I know there were legions of black people watching the Gayle King interview, who responded to Azriel’s nasty tone with some form of “Girl, who you think you talking to?” A clip has recently gone viral on the internet of a young black woman in an Eighties talk-show audience calling Maya Angelou by her first name. Angelou makes it clear to the woman that she is in serious violation. (I personally think Maya’s response was a little over the top, and she apologizes to the woman after the break, but Angelou clearly establishes the boundaries of traditional Southern black social discourse for anyone watching.)

Gayle doesn’t flinch at Ariel’s behavior, or response with anger or violence as many people did on social media. Instead, what she does is masterful: she assesses Azriel’s response as indicative of trauma, not unlike Maya’s decision at seven years old to go mute after her rape (and which also inspired rage in others) and goes deeper into empathy. She says, “You sound very angry with your parents” and the tender words break Azriel all the way down and she begins sobbing.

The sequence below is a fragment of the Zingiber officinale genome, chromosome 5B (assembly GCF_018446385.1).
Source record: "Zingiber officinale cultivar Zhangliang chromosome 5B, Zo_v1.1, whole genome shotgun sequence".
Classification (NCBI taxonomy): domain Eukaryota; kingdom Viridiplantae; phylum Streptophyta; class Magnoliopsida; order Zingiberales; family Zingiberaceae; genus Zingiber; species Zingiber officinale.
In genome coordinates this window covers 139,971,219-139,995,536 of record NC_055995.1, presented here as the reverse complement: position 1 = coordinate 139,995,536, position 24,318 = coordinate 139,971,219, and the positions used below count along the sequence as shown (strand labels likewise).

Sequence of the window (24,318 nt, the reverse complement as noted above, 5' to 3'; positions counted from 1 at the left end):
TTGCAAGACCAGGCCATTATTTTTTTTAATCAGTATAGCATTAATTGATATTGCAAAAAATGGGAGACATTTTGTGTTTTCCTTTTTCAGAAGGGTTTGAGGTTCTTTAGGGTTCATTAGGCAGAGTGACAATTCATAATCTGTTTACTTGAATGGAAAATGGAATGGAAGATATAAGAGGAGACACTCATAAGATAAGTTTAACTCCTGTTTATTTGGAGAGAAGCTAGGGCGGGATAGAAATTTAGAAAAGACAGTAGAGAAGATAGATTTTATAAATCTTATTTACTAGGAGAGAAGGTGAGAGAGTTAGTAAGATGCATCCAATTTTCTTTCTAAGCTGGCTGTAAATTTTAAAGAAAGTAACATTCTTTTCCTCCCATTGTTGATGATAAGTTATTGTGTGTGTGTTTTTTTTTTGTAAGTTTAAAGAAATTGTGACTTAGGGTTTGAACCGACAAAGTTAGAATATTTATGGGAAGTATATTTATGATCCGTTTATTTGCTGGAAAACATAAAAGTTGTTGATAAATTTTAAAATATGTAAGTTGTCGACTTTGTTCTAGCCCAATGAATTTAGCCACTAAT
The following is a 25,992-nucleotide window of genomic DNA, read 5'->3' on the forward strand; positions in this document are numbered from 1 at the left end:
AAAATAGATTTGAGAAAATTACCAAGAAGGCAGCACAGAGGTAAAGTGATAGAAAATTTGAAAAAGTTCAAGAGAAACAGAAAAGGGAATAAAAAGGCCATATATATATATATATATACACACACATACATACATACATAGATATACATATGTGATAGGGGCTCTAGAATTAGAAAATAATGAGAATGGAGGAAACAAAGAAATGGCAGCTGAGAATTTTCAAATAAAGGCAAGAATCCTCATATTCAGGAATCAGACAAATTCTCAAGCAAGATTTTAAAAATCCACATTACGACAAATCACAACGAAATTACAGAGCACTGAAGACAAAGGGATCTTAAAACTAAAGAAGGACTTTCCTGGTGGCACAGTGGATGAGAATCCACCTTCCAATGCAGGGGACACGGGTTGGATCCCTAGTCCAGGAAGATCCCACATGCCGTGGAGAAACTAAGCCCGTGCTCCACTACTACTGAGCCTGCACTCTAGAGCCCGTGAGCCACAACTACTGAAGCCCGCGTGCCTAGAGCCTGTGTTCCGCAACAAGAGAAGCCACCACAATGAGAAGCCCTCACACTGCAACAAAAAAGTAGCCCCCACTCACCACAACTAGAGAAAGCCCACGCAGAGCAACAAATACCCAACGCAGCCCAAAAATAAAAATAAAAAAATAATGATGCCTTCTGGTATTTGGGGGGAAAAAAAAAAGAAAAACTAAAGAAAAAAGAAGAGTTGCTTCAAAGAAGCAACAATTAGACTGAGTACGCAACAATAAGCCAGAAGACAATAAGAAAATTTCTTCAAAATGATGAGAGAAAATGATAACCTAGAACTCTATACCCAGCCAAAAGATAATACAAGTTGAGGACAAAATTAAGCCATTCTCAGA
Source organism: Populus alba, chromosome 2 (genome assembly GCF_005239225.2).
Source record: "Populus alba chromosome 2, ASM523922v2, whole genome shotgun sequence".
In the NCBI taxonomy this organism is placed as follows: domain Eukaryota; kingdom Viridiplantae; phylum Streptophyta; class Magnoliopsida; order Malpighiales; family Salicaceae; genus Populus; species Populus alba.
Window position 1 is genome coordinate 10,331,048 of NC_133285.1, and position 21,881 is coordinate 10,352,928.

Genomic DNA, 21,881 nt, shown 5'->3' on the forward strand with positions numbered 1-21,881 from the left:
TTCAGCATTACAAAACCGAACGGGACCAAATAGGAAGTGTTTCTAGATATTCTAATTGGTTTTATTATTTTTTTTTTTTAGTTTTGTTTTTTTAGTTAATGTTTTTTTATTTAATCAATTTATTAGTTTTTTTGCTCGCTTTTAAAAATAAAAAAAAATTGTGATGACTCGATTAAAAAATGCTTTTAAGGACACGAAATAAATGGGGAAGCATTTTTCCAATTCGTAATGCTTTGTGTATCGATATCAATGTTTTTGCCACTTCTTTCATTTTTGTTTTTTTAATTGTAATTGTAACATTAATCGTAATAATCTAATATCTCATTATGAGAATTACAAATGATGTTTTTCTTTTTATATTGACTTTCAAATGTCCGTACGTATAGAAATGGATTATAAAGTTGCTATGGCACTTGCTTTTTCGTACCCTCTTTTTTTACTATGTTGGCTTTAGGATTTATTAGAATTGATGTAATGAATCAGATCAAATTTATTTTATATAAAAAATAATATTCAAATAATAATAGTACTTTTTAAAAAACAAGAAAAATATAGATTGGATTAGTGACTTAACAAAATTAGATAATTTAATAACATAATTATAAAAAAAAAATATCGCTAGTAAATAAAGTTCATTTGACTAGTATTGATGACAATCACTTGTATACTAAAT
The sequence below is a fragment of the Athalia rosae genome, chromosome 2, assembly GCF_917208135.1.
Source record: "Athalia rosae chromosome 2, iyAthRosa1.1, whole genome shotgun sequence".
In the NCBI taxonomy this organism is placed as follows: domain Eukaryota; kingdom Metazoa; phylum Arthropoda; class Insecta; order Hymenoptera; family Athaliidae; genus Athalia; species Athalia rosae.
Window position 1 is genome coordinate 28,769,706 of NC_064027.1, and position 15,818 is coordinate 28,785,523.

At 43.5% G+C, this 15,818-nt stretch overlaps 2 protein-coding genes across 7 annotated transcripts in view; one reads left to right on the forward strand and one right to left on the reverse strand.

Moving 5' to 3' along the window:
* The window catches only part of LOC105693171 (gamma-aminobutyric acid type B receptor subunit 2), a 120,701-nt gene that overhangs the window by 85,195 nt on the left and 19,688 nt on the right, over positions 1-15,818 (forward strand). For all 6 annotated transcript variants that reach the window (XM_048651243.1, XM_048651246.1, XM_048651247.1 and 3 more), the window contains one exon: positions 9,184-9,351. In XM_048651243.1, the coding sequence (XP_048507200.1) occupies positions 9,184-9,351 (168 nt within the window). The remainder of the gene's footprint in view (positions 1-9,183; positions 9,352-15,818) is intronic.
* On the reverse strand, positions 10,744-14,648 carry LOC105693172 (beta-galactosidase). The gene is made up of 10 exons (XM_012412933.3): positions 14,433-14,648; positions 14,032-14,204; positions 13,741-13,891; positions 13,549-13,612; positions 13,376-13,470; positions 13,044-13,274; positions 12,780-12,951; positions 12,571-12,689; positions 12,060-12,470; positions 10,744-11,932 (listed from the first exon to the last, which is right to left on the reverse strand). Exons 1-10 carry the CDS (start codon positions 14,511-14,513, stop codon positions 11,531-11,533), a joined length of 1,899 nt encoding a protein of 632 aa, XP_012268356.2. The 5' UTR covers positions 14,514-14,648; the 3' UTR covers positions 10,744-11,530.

The interview with R. Kelly himself held no surprises, but I literally had to sit down and gather myself after I watched Gayle King’s interview Azriel Clary. It affected me on a level that I find, even now, very hard to describe. I risk someone’s reading this and thinking it a complete digression, total pop-culture bullshit, but I think the moment and the interview need to be memorialized. And I am fully aware that my reaction wasn’t only about Azriel, it was about my history, the abuse in my family, the way I felt when R. Kelly jumped up and started shouting in Gayle King’s face and I remembered being five years old and running to hug my mom because my Dad was yelling and pushing her, the way my soul is still tethered, and what I find impossible, at almost fifty years old, to integrate about my past. But sometimes it is too hard to look at ourselves directly; we need a refracted view, to see ourselves through the experience of someone else. I see myself in Azriel.